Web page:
“Wait!” you say? “I need a book, not advice.” Okay, I get it! When you go to the library, talk to the children's librarian. Mention that you want to find a good book to read aloud to your son, age 8, and to make sure it's a really captivating, exciting, wonderful story. So many people ask this question, that we will know how to take it from there. Try us.sketch of mom reading to kids at a table

Fun on (Almost) Zero Dollars a Day

With the holidays upon us, pressure is on to buy expensive toys. However, for babies and toddlers, play = the chance to smell, taste, hear, touch and see different things. That is how babies and toddlers explore their new, exciting world. Here are some tips for simple and almost free things you can make for your toddler this holiday season (with thanks to Rachel Payne at Brooklyn Public Library):

  • Cover a table with a sheet of contact paper sticky side up. It teaches your child the meaning of sticky.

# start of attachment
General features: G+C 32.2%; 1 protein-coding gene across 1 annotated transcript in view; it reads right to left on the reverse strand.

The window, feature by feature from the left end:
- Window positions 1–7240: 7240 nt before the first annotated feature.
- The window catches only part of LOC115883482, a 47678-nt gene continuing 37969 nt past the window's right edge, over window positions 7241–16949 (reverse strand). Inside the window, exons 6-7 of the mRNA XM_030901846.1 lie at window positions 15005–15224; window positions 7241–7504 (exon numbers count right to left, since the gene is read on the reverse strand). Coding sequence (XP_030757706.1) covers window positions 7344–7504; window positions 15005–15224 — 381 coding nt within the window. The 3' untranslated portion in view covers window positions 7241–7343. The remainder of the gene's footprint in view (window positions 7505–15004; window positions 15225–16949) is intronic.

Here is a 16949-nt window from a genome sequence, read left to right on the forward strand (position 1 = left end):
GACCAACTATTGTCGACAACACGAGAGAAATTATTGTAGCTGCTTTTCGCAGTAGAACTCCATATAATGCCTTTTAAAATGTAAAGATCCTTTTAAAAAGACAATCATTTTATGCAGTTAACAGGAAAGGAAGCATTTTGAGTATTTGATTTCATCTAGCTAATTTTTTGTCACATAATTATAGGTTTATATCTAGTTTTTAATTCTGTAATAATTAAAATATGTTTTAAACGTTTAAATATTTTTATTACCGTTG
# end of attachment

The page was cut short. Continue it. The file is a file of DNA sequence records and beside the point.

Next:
• Make a set of blocks out of cardboard boxes you already have at home. Think about those empty cereal boxes and spaghetti boxes you plan to throw out or recycle and repurpose them.Cereal Box
  • Stuff a scarf into a paper towel tube and what do you have, an instant game of peek-a-boo.
  • Tape some bubble wrap to the floor and let your child walk on it.
  • Have a paper shredder? Let your child play with the shredded paper put into a box.
  • Large cardboard boxes are everywhere this time of year. Let your child crawl around, in, and under one. To make it extra fun, precut some holes in it for instant peek-a-boo fun.
  • Tape some aluminum foil to the floor or floor mat and let your child look at things from a new angle.

And don't forget, your participation is the most important ingredient. If you have fun, your child will too.

What to Make?

Want to make something with your kids, but need some ideas?  If you're tired of browsing online, come in and ask our staff to show you the arts and crafts section.  You'll find plenty of books to page through for ideas.

You can also check out our events listings this month for arts and crafts, knitting, and other hands-on activities.   Tomorrow, try:

Afternoon Crafts at the Melrose Library, Wednesday Dec 5th and Dec 18th at 2:30pm